git status and notice that
git diff will only show you the changes you just made.
Make sure you add the files that you’ve modified by using
git add. Once you’re satisfied, prepare the upload, by amending your commit:
git commit --amend
This will open an editor with your initial commit message. You can change the commit message if you want to, but make sure the line starting with Change-Id remains unchanged as it contains the initial change ID. With this id, Gerrit will detect your upload as a patch set and not as a new patch.
You can do
git log and
git status again. Notice how git handles your initial commit and the amended commit as one single patch. As for
git show, it shows you all the changes made on that commit.
Finally, you can submit your patch set to your initial patch by typing:
repo upload .
Let’s say you want to make a change in
InputDevice.java that resides in the
frameworks/base project, and upload that to Gerrit for review. Start a local branch of that repo (directory) and call it
cd frameworks/base repo start mychanges .
Make the edits to that file. You can check those changes:
git add InputDevice.java -n
If the results are acceptable, stage the modified file:
git add InputDevice.java
Then commit it:
git commit -m 'Added feature xyz'
Issue the upload:
repo upload .
You should be asked a few questions and your commit should then be uploaded to Gerrit for review.
Add AWEXT Support
Start the new branch:
cd external/wpa_supplicant repo start mychanges-wpa_supplicant .
Make changes, edit a few files, add new drivers.. etc.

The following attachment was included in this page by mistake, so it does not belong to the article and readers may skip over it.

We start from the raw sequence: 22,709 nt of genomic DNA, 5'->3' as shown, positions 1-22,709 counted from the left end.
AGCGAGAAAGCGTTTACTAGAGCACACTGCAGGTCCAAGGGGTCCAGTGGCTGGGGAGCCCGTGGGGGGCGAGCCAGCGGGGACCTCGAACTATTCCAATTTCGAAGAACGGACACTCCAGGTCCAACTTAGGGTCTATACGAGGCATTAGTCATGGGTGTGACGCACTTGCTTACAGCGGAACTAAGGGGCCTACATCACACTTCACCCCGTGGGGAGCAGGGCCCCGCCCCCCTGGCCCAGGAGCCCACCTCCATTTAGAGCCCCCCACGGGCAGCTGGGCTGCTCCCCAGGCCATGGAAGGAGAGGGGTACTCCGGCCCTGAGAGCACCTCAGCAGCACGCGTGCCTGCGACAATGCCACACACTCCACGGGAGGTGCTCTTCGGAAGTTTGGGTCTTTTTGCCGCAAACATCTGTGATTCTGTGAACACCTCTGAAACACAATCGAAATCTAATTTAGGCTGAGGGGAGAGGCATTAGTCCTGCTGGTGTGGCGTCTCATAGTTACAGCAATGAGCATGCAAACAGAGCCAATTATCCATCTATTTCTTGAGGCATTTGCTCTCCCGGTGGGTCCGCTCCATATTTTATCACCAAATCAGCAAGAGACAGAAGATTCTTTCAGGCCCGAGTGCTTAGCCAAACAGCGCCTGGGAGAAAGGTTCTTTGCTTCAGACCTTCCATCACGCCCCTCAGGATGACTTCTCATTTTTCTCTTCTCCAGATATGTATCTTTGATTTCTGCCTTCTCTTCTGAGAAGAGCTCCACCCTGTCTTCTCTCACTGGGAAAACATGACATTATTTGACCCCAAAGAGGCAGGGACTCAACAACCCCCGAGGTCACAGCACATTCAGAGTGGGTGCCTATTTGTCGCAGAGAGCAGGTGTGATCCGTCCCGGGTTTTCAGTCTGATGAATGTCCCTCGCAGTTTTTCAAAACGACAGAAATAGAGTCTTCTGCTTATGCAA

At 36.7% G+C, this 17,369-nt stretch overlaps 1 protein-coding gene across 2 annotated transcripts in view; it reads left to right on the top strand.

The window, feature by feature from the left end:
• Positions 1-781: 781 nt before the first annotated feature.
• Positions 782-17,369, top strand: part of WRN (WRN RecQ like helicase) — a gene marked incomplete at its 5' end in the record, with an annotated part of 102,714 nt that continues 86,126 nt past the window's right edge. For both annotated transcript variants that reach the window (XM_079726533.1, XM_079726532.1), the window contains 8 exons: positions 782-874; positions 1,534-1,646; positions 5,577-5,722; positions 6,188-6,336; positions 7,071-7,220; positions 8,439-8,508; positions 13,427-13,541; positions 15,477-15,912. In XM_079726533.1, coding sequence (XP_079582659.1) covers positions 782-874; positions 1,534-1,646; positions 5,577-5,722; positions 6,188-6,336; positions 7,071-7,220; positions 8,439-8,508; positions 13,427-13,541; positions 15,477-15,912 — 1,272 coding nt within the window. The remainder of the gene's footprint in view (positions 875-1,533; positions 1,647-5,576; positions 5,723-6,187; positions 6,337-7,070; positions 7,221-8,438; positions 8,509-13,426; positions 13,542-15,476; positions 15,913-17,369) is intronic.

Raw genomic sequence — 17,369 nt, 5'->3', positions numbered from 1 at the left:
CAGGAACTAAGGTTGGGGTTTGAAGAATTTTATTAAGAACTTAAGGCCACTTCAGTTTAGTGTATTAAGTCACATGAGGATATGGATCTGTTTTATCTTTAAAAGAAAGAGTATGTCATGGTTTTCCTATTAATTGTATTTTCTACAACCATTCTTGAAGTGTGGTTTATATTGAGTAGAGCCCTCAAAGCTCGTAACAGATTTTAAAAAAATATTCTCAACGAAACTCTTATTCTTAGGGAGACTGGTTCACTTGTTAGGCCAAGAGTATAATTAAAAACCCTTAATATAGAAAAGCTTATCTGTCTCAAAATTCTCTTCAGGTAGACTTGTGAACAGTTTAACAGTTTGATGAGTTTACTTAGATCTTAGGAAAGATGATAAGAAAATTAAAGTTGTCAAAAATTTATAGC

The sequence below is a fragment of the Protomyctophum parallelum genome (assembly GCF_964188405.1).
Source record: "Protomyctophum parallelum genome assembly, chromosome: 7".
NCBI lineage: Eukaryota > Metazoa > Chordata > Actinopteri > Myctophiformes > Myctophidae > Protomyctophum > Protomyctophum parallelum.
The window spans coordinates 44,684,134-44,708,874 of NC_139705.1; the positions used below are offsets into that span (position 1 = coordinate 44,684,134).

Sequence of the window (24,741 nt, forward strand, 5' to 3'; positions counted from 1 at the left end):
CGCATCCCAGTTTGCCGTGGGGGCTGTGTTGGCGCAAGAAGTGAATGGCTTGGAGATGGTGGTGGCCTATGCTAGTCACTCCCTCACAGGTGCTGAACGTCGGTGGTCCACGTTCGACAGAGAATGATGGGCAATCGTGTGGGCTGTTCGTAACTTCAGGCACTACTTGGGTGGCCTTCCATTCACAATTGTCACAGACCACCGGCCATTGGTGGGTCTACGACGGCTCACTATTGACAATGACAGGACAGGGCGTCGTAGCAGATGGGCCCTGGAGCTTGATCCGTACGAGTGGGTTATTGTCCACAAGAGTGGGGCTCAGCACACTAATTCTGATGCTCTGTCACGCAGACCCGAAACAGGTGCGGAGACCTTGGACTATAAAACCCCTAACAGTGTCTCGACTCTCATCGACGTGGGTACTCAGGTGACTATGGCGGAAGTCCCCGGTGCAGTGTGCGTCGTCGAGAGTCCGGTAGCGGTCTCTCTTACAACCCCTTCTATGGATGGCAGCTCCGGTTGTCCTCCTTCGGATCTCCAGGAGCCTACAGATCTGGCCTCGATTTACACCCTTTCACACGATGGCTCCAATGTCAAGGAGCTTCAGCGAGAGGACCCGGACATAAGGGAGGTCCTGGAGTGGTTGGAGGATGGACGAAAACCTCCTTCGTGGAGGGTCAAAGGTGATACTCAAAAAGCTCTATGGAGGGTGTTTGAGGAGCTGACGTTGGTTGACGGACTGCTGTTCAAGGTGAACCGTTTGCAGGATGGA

git add . git commit -m 'Added AWEXT drivers' repo upload .
 If you get a “Permission denied (publickey)” error and you’re sure that everything is right, try using a DSA key instead of RSA.
ssh-keygen -t dsa -C "email@example.com"
Getting your submission reviewed/merged
All submitted patches go through a code review process prior to being merged. In addition to peer reviews, certain project members have the capability to merge your changes into Kraken. To make sure they get informed:
1) Add reviewers:
- For general repos, add the Head Developers
2) Set the proper labels to indicate your patch is ready
See Git Immersion for more information.
repo abandon <branch name>to abandon any changes (commits) that have not been uploaded.
repo start <branch> <project>to start repo listening for changes through git.
repo upload <project name>to upload committed changes to the remote review server.
git add <file name>to stage a file that has been changed or added.
git commit -m "comment"to commit a change.
git reset HEAD <file name>to unstage a file.
git revert HEADto undo the last commit.
git statusto see the status of a project.
--date="DATE"to specify the date of change if necessary. DATE has to be in RFC 2822, ISO 8601 or git internal time format.
RFC 2822: Wed, 17 Jan 2018 17:39:48 +0100
ISO 8601: 2018-01-17T17:39:48+0100
git internal format: 1516210788 +0100
--author="NAME <EMAIL>"to name the author if you did not write the patch yourself.
--amendto modify the last commit.